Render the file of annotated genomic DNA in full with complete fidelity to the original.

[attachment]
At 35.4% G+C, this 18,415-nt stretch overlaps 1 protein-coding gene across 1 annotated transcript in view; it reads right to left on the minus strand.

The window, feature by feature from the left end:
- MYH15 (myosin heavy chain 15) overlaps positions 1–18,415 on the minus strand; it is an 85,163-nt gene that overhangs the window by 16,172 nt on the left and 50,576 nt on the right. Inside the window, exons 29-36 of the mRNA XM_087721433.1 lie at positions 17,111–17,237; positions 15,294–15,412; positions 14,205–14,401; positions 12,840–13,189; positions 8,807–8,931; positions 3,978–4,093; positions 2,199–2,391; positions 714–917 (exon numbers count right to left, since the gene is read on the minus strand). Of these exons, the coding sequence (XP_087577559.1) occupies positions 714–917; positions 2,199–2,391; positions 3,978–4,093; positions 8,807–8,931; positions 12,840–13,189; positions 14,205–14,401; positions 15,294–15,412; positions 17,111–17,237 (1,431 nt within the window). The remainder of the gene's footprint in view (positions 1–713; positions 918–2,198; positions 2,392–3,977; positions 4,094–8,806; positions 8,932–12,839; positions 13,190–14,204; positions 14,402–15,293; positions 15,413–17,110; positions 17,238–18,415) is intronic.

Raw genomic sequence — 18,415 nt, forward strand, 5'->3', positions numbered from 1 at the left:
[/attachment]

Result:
At 35.4% G+C, this 18,415-nt stretch overlaps 1 protein-coding gene across 1 annotated transcript in view; it reads right to left on the minus strand.

The window, feature by feature from the left end:
- MYH15 (myosin heavy chain 15) overlaps positions 1–18,415 on the minus strand; it is an 85,163-nt gene that overhangs the window by 16,172 nt on the left and 50,576 nt on the right. Inside the window, exons 29-36 of the mRNA XM_087721433.1 lie at positions 17,111–17,237; positions 15,294–15,412; positions 14,205–14,401; positions 12,840–13,189; positions 8,807–8,931; positions 3,978–4,093; positions 2,199–2,391; positions 714–917 (exon numbers count right to left, since the gene is read on the minus strand). Of these exons, the coding sequence (XP_087577559.1) occupies positions 714–917; positions 2,199–2,391; positions 3,978–4,093; positions 8,807–8,931; positions 12,840–13,189; positions 14,205–14,401; positions 15,294–15,412; positions 17,111–17,237 (1,431 nt within the window). The remainder of the gene's footprint in view (positions 1–713; positions 918–2,198; positions 2,392–3,977; positions 4,094–8,806; positions 8,932–12,839; positions 13,190–14,204; positions 14,402–15,293; positions 15,413–17,110; positions 17,238–18,415) is intronic.

Raw genomic sequence — 18,415 nt, forward strand, 5'->3', positions numbered from 1 at the left: